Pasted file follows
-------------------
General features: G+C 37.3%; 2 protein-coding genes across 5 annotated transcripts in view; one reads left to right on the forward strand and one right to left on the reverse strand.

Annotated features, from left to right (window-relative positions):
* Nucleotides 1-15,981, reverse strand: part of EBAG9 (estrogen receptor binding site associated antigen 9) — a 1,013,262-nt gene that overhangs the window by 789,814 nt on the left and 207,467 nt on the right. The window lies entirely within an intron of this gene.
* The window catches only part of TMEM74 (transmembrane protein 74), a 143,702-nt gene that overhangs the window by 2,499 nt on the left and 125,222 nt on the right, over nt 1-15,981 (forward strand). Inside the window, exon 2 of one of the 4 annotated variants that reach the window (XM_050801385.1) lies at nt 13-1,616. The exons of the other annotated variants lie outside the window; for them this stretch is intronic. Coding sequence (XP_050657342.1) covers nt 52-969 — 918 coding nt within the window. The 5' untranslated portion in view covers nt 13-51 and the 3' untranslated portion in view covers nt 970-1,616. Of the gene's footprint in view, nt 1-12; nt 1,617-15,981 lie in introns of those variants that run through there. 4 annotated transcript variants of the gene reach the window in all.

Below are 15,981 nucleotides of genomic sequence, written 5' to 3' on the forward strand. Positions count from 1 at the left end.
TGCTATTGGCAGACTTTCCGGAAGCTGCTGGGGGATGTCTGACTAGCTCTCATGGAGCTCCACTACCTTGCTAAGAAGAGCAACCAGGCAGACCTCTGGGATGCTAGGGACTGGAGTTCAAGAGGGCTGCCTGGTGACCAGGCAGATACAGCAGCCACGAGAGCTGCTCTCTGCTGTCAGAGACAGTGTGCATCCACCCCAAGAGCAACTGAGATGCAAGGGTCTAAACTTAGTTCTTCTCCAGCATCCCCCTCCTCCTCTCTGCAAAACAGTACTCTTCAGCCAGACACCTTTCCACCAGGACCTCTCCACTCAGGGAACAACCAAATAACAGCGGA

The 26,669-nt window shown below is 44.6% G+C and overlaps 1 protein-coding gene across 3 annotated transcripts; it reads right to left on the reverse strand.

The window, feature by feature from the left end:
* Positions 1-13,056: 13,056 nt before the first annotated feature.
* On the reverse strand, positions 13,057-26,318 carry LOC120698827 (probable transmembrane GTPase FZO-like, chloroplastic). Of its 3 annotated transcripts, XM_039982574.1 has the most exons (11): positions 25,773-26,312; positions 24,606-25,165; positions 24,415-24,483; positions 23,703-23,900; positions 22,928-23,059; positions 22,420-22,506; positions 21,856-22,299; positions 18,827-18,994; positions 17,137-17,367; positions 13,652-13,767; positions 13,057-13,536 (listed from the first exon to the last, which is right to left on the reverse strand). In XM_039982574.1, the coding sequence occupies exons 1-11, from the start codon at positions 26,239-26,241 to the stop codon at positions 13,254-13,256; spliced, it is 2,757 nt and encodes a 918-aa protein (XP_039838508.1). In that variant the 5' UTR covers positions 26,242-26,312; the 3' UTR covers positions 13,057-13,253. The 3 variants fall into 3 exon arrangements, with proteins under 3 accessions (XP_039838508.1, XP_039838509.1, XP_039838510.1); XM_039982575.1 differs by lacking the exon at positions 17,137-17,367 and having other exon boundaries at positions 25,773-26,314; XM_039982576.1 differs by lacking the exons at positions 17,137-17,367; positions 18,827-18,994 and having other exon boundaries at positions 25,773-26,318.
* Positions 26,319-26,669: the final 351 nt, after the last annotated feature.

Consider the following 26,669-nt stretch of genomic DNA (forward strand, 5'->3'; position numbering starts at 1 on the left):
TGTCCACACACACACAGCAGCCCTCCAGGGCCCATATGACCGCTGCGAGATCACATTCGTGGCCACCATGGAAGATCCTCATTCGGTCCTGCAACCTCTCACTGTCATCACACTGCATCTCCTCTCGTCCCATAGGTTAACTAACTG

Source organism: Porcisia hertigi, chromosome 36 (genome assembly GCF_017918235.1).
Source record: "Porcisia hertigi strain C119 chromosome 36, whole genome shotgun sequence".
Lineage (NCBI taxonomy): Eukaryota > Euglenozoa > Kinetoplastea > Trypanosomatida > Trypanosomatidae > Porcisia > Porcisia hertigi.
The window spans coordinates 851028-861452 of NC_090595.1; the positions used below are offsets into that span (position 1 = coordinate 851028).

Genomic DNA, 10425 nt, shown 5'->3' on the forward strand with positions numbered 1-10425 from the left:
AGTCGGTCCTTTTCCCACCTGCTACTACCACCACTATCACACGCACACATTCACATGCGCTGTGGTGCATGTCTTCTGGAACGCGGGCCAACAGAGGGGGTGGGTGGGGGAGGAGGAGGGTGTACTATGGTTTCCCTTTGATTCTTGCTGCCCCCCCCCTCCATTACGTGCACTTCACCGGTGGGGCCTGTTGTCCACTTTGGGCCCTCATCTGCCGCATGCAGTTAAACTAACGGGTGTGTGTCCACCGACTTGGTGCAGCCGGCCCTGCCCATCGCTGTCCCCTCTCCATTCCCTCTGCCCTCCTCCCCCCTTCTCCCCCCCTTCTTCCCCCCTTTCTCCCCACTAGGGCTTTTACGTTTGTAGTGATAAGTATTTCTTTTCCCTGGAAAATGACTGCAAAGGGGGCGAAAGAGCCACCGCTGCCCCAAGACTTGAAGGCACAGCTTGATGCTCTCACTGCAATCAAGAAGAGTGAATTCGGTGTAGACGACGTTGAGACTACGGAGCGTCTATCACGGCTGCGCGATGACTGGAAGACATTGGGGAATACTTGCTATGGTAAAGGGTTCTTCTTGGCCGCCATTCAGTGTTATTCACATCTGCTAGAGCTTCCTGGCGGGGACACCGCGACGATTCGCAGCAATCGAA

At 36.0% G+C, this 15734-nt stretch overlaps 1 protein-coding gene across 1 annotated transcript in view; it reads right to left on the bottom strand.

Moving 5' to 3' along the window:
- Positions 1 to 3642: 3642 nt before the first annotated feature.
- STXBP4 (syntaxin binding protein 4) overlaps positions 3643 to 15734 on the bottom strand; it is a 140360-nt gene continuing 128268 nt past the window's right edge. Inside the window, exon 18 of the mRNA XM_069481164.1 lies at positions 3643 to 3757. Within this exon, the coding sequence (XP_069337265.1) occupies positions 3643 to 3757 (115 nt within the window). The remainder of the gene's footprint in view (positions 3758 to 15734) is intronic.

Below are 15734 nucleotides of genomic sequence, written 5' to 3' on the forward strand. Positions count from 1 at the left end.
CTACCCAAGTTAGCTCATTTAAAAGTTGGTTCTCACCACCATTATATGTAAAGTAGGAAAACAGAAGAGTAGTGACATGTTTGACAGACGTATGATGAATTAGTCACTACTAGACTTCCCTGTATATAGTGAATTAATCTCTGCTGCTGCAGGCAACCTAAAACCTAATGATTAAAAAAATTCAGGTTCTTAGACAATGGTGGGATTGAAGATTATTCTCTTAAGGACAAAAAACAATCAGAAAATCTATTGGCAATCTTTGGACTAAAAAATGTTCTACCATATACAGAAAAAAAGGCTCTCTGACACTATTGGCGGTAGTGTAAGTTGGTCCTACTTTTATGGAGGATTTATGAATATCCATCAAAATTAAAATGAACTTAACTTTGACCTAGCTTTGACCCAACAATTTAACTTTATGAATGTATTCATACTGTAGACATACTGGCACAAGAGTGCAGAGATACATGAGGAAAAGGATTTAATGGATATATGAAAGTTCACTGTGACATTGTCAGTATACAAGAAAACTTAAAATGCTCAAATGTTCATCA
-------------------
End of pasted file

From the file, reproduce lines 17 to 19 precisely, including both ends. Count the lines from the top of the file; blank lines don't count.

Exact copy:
The window spans coordinates 851028-861452 of NC_090595.1; the positions used below are offsets into that span (position 1 = coordinate 851028).

Genomic DNA, 10425 nt, shown 5'->3' on the forward strand with positions numbered 1-10425 from the left:
AGTCGGTCCTTTTCCCACCTGCTACTACCACCACTATCACACGCACACATTCACATGCGCTGTGGTGCATGTCTTCTGGAACGCGGGCCAACAGAGGGGGTGGGTGGGGGAGGAGGAGGGTGTACTATGGTTTCCCTTTGATTCTTGCTGCCCCCCCCCTCCATTACGTGCACTTCACCGGTGGGGCCTGTTGTCCACTTTGGGCCCTCATCTGCCGCATGCAGTTAAACTAACGGGTGTGTGTCCACCGACTTGGTGCAGCCGGCCCTGCCCATCGCTGTCCCCTCTCCATTCCCTCTGCCCTCCTCCCCCCTTCTCCCCCCCTTCTTCCCCCCTTTCTCCCCACTAGGGCTTTTACGTTTGTAGTGATAAGTATTTCTTTTCCCTGGAAAATGACTGCAAAGGGGGCGAAAGAGCCACCGCTGCCCCAAGACTTGAAGGCACAGCTTGATGCTCTCACTGCAATCAAGAAGAGTGAATTCGGTGTAGACGACGTTGAGACTACGGAGCGTCTATCACGGCTGCGCGATGACTGGAAGACATTGGGGAATACTTGCTATGGTAAAGGGTTCTTCTTGGCCGCCATTCAGTGTTATTCACATCTGCTAGAGCTTCCTGGCGGGGACACCGCGACGATTCGCAGCAATCGAA